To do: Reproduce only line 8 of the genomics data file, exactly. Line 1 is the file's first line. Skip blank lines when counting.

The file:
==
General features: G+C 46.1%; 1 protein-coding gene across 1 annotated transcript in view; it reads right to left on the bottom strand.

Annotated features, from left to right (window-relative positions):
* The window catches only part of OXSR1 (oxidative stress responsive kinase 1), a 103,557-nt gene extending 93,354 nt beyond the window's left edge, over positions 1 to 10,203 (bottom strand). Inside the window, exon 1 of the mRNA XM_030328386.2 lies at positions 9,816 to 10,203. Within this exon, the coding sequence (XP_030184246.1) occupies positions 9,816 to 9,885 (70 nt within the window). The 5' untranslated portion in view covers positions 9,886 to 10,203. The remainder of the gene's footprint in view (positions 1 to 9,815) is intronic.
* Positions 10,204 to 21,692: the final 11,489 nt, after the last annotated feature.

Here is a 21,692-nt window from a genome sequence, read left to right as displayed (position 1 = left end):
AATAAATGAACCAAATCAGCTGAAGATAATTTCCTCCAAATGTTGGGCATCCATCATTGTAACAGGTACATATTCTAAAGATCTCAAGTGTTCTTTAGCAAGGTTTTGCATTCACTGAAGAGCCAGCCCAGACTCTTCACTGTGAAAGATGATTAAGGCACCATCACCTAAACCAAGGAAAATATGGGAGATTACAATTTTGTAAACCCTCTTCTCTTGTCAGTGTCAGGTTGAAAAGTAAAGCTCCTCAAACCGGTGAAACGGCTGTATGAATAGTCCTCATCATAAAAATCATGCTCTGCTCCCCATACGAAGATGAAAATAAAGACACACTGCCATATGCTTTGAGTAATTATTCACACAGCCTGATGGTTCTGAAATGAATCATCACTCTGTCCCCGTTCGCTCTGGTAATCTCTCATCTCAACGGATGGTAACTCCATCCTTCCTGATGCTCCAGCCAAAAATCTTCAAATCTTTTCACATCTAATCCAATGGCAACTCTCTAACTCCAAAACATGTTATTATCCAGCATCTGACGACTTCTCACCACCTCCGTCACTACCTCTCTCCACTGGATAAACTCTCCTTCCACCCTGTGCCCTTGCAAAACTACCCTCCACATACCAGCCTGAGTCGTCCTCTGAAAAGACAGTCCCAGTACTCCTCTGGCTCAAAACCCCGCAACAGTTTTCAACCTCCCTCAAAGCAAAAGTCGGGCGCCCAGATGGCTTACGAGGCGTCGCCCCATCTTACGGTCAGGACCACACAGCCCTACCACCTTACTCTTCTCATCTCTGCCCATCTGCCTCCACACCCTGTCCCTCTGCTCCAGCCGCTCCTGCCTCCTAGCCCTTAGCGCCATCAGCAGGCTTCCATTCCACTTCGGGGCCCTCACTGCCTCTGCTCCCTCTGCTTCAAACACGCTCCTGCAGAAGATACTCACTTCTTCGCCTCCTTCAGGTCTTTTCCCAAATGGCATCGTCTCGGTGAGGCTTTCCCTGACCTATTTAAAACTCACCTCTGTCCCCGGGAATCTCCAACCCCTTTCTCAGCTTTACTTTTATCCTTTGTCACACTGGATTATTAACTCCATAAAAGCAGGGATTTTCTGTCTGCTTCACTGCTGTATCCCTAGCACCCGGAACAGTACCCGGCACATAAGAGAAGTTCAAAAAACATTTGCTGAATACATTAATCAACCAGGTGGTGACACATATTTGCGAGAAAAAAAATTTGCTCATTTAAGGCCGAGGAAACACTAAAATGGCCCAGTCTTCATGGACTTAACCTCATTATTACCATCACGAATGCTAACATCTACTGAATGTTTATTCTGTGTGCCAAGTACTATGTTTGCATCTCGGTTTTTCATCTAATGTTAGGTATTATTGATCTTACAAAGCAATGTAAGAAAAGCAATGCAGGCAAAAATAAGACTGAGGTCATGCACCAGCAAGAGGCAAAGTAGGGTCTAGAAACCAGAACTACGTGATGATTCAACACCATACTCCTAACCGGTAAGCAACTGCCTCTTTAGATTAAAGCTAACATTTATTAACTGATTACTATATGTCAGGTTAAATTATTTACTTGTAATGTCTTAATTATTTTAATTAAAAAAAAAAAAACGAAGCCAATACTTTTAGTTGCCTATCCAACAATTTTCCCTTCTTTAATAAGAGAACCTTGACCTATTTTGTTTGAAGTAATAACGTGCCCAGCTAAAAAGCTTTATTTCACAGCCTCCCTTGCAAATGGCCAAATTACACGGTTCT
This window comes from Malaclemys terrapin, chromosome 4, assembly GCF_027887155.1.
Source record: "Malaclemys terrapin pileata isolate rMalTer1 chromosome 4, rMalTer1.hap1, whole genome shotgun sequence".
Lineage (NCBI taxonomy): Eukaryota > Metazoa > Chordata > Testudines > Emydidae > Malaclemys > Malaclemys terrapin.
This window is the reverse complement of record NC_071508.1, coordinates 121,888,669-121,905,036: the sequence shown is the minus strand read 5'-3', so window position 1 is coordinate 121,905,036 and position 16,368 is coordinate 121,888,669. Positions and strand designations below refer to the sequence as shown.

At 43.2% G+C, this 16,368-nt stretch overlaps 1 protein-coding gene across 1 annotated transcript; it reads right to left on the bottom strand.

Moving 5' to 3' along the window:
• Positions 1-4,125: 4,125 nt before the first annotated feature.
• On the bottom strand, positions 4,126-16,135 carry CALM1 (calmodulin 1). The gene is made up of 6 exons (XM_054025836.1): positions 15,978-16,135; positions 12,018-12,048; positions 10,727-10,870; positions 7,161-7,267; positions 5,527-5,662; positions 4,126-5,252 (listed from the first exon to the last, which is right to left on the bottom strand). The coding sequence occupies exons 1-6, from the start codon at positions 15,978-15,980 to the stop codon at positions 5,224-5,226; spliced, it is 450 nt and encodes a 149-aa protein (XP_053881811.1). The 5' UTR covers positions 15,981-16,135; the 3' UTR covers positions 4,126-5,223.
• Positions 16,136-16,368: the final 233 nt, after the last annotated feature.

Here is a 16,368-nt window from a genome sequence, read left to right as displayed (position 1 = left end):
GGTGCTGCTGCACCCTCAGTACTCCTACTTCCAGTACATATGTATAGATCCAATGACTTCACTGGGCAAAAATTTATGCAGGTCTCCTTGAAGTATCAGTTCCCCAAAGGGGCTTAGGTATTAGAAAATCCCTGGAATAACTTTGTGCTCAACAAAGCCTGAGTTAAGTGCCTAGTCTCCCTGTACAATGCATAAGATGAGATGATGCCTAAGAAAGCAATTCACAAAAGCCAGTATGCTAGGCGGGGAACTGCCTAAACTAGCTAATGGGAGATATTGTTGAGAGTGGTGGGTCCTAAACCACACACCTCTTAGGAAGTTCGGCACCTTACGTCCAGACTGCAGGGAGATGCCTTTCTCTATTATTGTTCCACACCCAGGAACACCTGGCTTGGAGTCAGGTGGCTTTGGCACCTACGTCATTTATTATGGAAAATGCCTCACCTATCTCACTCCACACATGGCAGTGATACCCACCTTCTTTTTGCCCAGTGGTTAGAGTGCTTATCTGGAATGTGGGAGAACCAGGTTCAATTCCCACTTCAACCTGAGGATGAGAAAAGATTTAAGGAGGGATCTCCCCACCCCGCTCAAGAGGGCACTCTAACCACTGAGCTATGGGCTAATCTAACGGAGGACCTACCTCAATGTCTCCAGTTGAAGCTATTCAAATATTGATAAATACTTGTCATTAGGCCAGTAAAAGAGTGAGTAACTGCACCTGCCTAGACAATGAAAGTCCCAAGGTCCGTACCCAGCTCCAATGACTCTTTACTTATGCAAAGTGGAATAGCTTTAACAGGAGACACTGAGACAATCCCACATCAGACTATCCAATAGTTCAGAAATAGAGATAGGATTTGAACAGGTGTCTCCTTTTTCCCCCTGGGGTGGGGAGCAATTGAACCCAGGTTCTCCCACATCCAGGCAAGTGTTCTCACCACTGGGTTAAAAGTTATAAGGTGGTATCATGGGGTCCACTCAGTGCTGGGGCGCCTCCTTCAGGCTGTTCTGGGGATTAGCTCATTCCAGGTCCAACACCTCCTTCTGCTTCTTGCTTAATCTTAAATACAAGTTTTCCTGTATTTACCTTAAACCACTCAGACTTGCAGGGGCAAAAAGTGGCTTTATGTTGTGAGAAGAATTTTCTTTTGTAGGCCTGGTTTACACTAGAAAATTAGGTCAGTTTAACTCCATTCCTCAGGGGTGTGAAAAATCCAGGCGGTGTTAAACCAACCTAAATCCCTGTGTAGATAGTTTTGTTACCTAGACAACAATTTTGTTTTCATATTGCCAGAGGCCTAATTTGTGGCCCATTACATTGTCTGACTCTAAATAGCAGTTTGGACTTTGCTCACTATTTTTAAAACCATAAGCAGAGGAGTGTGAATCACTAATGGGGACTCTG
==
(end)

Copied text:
Source record: "Malaclemys terrapin pileata isolate rMalTer1 chromosome 4, rMalTer1.hap1, whole genome shotgun sequence".